Saint Francis Kansas Foster Family of the Year: Emily and Shawn Mason
June 2023 · Foster Care / Adoption, Foster Family Features, Kansas
Emily and Shawn Mason believe in second chances, so much so that building strong relationships with birth parents virtually defines the way they foster parent. The Lebo, Kansas, couple began fostering more than three and a half years ago so they could keep caring for a baby they’d already had in their home for a while. The mother, a relative, struggled with mental health issues and agreed to place her child in foster care so she would get the care she needed. The Masons didn’t want her to go to strangers, so they got licensed and eventually adopted Blakleigh, who turns four in August.
Emily and Shawn could have stopped there, but instead chose to keep fostering because, as Emily says, “so many kids out there need a place, but also moms and dads need support and help in getting on their feet.” And perhaps that’s what sets the couple apart from many other foster parents – their desire to serve the parents as much as the children in their care.
“It takes a village to raise these kids,” said Emily. “I love the fact that we can build relationships with the bio family and then maintain those relationships if the kids go home. And if they don’t go home, we can still maintain healthy connections. That way, the kids don’t lose out on so much. If anything, they gain.”
The Masons are so dedicated to the reintegration process that they’ve opened their home to birth mothers so they can spend more time with their children in a comfortable environment. They enjoy collaborating with case teams and birth families to help make reintegration possible, forging personal relationships with birth parents. Emily is always eager to share news and artwork with parents and to offer advice and support. The Masons have also provided respite, emergency care, and PPC placement to ensure that children in need have a warm bed and a safe place to stay.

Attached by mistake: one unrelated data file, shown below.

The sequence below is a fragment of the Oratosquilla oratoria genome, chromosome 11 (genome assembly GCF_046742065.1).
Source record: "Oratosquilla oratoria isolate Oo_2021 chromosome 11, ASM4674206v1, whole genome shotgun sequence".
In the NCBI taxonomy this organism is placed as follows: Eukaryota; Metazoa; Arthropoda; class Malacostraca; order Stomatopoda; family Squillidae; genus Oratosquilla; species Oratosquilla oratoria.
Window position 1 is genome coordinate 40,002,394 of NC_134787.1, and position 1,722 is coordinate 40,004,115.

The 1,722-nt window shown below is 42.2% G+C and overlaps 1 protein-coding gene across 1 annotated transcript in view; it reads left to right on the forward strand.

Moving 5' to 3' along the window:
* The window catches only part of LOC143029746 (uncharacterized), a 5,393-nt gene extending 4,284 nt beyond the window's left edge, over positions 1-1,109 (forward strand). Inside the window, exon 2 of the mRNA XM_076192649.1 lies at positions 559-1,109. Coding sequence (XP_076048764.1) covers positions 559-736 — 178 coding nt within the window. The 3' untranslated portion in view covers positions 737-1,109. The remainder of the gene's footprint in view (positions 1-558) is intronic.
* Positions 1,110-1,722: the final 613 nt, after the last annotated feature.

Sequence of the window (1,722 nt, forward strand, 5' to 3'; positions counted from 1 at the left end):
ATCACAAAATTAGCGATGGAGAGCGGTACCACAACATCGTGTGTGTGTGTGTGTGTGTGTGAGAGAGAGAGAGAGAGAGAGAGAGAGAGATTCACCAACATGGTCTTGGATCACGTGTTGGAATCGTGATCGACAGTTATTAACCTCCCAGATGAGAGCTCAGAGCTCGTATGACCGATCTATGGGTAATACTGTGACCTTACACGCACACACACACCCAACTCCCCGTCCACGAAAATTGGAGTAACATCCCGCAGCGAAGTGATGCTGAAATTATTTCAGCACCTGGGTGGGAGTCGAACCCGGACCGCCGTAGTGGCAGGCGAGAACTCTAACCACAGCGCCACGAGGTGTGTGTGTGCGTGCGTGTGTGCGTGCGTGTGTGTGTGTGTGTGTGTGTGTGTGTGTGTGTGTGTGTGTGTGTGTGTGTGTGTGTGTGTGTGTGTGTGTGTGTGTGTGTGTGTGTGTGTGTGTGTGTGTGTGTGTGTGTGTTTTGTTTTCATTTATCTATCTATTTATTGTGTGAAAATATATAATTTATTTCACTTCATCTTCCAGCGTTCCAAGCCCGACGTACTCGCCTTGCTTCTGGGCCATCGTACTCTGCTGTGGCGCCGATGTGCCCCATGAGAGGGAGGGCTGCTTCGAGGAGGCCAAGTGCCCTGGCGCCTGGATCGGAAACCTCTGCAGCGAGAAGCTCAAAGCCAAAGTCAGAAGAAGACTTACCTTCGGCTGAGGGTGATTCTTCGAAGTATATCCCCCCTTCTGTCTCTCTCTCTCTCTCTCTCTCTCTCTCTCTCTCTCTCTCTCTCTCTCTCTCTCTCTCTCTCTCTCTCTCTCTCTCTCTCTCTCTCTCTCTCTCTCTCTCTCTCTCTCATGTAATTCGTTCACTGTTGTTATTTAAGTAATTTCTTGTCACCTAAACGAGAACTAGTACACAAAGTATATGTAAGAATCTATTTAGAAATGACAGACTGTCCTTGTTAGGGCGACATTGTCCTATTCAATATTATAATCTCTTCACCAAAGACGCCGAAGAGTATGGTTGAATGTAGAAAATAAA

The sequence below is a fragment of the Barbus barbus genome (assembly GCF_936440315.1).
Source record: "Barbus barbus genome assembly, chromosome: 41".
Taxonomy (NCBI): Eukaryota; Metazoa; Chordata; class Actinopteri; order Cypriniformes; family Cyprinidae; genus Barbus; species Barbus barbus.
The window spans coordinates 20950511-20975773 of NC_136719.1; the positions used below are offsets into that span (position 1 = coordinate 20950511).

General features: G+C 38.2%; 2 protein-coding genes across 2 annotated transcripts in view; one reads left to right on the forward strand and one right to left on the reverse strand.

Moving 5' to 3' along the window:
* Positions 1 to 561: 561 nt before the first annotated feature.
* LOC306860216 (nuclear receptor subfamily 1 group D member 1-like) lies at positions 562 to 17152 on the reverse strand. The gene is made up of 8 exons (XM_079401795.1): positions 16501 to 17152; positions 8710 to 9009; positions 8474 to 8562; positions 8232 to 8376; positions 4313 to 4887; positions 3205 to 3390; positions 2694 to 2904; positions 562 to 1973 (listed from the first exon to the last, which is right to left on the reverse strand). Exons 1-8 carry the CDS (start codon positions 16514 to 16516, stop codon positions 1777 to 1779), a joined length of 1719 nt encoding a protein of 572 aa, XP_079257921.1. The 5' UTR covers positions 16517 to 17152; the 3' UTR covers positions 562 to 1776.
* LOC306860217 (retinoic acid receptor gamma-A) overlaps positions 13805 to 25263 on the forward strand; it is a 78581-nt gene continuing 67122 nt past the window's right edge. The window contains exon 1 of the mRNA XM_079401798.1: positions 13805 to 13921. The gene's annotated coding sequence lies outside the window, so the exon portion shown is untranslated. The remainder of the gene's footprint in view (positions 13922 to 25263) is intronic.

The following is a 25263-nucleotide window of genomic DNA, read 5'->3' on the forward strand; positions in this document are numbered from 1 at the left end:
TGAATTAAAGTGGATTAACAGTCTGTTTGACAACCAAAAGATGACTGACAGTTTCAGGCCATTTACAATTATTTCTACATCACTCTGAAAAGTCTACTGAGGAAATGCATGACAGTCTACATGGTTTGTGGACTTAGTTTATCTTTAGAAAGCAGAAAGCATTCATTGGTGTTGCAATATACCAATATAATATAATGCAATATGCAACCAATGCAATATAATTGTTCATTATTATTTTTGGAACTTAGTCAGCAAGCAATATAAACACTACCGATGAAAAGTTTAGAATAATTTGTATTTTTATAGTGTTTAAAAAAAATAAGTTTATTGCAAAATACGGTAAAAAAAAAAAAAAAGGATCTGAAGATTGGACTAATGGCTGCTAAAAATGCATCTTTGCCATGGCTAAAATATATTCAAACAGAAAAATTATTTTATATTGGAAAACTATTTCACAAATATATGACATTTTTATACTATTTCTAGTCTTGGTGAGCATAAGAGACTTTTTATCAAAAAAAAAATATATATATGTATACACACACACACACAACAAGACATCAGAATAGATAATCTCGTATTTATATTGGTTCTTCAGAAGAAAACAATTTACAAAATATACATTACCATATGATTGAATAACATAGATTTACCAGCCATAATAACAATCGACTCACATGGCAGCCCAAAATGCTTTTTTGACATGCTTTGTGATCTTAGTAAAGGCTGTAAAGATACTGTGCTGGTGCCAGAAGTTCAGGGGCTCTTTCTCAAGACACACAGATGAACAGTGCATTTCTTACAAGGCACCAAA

Yet, they still find both the time and energy to provide high quality care to the kids they foster. An LPN, Emily gave up a full-time job in healthcare to take on another from her home. Besides, Blakleigh and their 2-year-old birth son, Weston, they also foster five other children – an 11-year-old girl and four boys, ages 12, 7, 4, and 3. What’s more, some of the children they foster are high-needs and medically fragile. That means transporting children to multiple appointments at Children’s Mercy Hospital in Overland Park. Four days a week, they drive 60 miles just so the children can receive therapeutic preschool services. They also make trips to Oklahoma so one of the boys can spend time with his grandparents. In short, they treat each child as their own. And although they don’t specifically ask for children with special needs, they find it hard to say no.
“We don’t want kids moving from placement to placement,” said Emily. “So, if that means we get a child straight out of the hospital and take an eight-hour training course for an overnight stay, we’re going to do it.”
That can make life a bit chaotic.
“The day-to-day uncertainty can be a challenge,” said Shawn. “Every day is different, whether it’s something to do with a case or with a new kiddo coming into or leaving our home. But it’s also opened my eyes to the world around us. Lots of children are in need of a safe place to stay, food to eat, health care, or mental health services – things often overlooked.”
“Fostering has changed me in so many ways,” added Emily. “I always thought nursing was my calling, but for some reason, God has decided that my heart and soul belong in fostering, in taking care of these kids until they make it home or find their forever home. I never would have imagined my life this way eight years ago as a nurse, but here I am, loving every minute of it.”